“JFK didn’t say the mission was to land on the moon. He said land on the moon and safely back here,” Northcutt says. “You didn’t have a successful mission until you were safely back.”

Media frenzy

Her pioneering work ultimately contributed to the success of numerous lunar expeditions, all while she was fielding media attention for her historic role as the first woman working as an engineer inside mission control.

“I felt the pressure to make sure that the word got out there that women do this work,” she says.

But if you’d opened a newspaper during her time with NASA, you might have come away with a different impression than the one she was hoping for.

“The Blonde at Mission Control,” blared one nationally syndicated headline. Another news piece from The Record of Hackensack, New Jersey, referred to her as “NASA’s Texas rose.” And when she sat down with an ABC broadcaster in 1968 to talk about her work on the Apollo missions, he asked the 25-year-old engineer about her looks instead.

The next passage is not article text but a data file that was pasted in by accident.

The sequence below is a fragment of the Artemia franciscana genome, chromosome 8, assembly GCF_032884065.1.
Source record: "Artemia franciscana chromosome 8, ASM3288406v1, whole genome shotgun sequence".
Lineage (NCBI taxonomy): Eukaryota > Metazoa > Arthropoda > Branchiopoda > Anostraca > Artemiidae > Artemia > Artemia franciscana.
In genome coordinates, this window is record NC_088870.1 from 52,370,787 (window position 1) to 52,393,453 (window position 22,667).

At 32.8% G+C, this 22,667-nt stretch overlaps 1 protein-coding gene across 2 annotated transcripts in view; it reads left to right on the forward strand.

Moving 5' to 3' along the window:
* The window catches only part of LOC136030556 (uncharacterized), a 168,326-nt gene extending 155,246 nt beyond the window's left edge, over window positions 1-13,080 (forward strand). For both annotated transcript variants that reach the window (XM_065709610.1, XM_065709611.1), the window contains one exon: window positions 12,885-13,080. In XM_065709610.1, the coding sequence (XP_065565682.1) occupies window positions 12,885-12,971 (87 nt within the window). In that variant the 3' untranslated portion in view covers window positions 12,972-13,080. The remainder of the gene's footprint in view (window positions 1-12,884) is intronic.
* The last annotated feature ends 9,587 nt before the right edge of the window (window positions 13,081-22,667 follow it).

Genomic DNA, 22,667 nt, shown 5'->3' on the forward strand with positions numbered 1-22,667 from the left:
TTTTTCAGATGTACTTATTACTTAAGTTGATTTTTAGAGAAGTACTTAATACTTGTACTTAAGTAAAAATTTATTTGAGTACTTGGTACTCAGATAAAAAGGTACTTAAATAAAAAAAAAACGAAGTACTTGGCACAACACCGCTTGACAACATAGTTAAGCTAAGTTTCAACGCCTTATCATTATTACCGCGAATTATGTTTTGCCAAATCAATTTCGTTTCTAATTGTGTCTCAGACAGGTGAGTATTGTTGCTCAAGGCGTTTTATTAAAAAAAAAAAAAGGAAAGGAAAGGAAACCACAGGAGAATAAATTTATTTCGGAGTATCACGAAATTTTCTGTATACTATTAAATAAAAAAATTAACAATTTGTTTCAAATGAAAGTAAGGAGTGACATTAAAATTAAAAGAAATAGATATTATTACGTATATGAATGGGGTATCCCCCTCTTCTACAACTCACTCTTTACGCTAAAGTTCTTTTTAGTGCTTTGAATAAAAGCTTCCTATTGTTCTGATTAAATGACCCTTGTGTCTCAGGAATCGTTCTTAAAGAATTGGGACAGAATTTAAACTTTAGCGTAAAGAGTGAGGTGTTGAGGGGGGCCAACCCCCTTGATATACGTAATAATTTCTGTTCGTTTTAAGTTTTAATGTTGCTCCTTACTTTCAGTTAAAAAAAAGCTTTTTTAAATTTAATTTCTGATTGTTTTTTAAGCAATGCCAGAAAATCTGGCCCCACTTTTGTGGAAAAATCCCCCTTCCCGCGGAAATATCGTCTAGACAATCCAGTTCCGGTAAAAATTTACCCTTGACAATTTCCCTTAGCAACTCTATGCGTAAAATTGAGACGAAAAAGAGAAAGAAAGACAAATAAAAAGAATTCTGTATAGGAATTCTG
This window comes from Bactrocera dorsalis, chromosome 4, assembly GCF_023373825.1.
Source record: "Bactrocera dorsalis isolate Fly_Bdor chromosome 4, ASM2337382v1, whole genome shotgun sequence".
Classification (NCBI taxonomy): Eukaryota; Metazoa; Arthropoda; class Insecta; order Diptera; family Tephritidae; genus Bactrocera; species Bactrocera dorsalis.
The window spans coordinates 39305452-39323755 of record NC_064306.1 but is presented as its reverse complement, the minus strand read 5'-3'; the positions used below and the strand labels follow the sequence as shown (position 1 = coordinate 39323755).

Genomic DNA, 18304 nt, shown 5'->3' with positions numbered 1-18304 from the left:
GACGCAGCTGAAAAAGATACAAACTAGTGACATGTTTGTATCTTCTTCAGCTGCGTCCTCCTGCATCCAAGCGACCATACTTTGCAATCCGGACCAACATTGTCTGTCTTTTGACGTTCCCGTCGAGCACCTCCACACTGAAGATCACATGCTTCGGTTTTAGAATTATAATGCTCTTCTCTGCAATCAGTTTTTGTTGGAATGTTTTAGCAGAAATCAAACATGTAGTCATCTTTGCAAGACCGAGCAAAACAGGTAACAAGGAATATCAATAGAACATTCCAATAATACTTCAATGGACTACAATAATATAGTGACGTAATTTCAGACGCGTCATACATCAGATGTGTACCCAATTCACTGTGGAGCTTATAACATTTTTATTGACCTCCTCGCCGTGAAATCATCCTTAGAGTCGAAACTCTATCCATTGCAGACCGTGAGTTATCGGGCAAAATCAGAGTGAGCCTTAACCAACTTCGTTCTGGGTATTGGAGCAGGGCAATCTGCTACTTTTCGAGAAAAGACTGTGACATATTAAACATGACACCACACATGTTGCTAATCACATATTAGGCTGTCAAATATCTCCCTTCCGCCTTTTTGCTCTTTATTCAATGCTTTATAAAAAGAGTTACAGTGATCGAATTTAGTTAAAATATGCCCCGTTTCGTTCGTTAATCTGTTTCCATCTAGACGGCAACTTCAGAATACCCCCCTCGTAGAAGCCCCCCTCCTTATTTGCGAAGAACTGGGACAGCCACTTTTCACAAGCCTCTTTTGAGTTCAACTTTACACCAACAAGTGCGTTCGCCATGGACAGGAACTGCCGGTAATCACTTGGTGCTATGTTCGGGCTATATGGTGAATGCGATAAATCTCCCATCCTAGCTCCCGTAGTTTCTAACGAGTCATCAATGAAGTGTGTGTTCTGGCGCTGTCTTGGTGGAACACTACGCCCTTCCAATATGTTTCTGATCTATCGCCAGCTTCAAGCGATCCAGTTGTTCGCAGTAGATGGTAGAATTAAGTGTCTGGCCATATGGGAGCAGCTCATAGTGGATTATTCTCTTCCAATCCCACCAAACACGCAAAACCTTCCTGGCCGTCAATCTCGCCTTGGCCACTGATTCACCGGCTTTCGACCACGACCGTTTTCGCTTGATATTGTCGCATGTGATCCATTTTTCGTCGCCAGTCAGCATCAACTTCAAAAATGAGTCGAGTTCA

“How much attention do men in mission control pay to a pretty girl wearing miniskirts?” host Jules Bergman asked her. “It’s been charged that when you walk into the mission operations control room, the mission grinds to a screeching halt.”

Now, when the former engineer turned women’s rights advocate turned criminal defence attorney looks back on her historic career, she sees an infuriating disconnect between her accomplishments and the era’s ability to acknowledge them.

“The whole society discouraged me” from a career in engineering, she recalls. Nevertheless, when she graduated early from what was then the University of Texas with a degree in mathematics, she knew she wanted to work in the space program, and in 1965 she got a job crunching numbers for NASA through TRW, one of the space agency’s contractors.